EVA training in the Neutral Buoyancy Laboratory (NBL) is hard work, especially when you are very inexperienced (like me!) and you still need to learn how not to fight against the suit, how to optimize your movements, how make things easier for yourself.
“If you’re working hard, you’re working too hard” is what veteran spacewalker Suni Williams likes to say. One of many great pieces of advice she gave me last Tuesday, when she found the time to get in the suit to coach me in my second EVA run.
However… easier said than done. For my entire run I was at maximum cooling, with 75GPH of water flowing in my Liquid Cooling and Ventilation Garment to remove heat from my body. That’s 75 gallons per hour, or make it almost 300 litres per hour.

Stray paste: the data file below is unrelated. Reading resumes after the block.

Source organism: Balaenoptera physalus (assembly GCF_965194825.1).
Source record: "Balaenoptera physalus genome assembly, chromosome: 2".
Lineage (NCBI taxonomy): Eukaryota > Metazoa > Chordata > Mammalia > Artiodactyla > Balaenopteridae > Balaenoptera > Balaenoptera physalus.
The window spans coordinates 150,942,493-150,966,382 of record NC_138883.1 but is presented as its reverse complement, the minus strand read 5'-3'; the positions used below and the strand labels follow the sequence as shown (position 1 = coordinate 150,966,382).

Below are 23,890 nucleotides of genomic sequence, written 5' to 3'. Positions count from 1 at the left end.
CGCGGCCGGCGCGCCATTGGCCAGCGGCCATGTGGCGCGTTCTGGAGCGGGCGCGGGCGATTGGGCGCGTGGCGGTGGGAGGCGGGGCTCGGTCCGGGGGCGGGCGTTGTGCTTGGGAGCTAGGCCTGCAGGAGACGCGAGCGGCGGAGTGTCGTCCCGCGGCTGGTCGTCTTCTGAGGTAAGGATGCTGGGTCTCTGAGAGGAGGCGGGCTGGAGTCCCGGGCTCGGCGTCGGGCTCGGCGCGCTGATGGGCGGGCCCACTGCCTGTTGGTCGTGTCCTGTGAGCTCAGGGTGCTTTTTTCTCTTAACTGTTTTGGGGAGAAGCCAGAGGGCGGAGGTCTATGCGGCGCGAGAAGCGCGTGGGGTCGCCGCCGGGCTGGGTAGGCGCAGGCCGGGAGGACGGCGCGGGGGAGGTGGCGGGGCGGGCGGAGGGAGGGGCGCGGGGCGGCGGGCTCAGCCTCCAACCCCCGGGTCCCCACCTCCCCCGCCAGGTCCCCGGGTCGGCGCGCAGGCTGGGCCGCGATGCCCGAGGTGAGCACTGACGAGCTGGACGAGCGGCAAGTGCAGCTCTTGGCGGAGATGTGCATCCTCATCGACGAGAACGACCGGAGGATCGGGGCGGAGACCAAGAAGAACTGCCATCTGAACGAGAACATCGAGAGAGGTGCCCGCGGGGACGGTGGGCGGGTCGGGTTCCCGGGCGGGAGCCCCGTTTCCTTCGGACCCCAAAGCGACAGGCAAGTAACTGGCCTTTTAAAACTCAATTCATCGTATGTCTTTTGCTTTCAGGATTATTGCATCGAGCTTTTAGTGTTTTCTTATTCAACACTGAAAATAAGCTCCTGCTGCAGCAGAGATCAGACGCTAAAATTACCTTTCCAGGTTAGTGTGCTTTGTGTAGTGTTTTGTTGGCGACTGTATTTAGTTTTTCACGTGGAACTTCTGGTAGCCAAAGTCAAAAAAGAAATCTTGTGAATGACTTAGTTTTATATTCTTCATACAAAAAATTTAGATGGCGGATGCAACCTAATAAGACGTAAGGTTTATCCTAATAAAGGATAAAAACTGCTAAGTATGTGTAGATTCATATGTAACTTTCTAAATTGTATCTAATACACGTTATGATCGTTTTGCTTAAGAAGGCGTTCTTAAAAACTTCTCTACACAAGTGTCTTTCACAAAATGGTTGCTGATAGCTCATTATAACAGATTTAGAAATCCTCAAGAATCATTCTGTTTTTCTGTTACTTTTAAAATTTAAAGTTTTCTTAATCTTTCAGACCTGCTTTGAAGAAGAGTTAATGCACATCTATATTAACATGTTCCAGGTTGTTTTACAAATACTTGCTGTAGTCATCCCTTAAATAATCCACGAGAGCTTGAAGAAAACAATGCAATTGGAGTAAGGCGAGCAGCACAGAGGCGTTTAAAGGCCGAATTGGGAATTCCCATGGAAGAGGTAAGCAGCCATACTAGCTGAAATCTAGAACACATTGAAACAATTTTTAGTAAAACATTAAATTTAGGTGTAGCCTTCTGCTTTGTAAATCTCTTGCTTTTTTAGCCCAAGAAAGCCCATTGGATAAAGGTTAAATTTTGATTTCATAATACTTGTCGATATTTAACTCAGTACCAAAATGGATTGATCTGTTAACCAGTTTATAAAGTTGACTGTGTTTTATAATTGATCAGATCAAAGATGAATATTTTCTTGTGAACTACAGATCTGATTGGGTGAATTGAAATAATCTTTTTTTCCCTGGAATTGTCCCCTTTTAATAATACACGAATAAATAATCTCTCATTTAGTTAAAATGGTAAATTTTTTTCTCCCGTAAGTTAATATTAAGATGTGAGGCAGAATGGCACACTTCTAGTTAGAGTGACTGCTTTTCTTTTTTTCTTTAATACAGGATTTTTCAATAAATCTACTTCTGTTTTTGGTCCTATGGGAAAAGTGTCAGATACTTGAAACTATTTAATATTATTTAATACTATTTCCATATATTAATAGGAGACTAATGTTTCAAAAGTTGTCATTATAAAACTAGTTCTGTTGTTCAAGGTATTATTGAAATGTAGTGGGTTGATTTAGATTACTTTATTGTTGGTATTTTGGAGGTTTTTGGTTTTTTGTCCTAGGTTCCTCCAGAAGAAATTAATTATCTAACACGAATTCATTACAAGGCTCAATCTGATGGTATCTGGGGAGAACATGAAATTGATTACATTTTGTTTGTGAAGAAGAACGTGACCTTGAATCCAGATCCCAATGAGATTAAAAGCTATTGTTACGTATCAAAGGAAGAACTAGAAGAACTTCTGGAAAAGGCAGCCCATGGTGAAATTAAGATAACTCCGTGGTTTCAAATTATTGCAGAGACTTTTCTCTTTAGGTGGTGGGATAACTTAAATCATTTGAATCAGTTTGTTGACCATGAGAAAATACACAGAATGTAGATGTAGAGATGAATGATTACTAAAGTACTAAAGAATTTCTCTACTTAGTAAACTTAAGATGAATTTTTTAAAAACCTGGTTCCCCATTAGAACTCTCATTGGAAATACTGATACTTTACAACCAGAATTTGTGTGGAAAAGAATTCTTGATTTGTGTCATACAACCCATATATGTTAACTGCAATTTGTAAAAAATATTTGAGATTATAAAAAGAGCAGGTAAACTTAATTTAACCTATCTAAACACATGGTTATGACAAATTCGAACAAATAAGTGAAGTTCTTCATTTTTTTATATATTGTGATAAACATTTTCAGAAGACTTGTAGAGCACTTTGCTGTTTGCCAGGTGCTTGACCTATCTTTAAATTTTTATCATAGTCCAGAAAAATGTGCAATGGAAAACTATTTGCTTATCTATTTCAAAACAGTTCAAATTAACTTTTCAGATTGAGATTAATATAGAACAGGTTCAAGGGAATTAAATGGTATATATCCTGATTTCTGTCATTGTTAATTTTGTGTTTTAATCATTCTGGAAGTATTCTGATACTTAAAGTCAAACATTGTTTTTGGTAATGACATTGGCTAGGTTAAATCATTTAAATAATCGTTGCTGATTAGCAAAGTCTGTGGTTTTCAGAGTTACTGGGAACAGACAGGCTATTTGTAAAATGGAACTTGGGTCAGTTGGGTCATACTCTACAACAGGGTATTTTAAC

Fortunately provisions are made for astronauts to be able to drink in the suit. We are required to carry a water bag velcroed to the inside of the upper torso, in front of our chest. There is a straw sticking through the neck ring with a blue bite valve, that you can see in the picture. It’s very similar to commercial products used by bikers and hikers, except that our bag is contained in a non-flammable pouch.
How much water do we have? The bag holds 32oz, which is almost one litre. Well, I drank it all during my four-hour run last Tuesday! But then again, I’m the one running at maximum cooling.
I’ll get more efficient with time and I'll be able to conserve energy. My third run next week will be five hours. Let’s see if I’ll be able to save some water for the one hour that is still missing!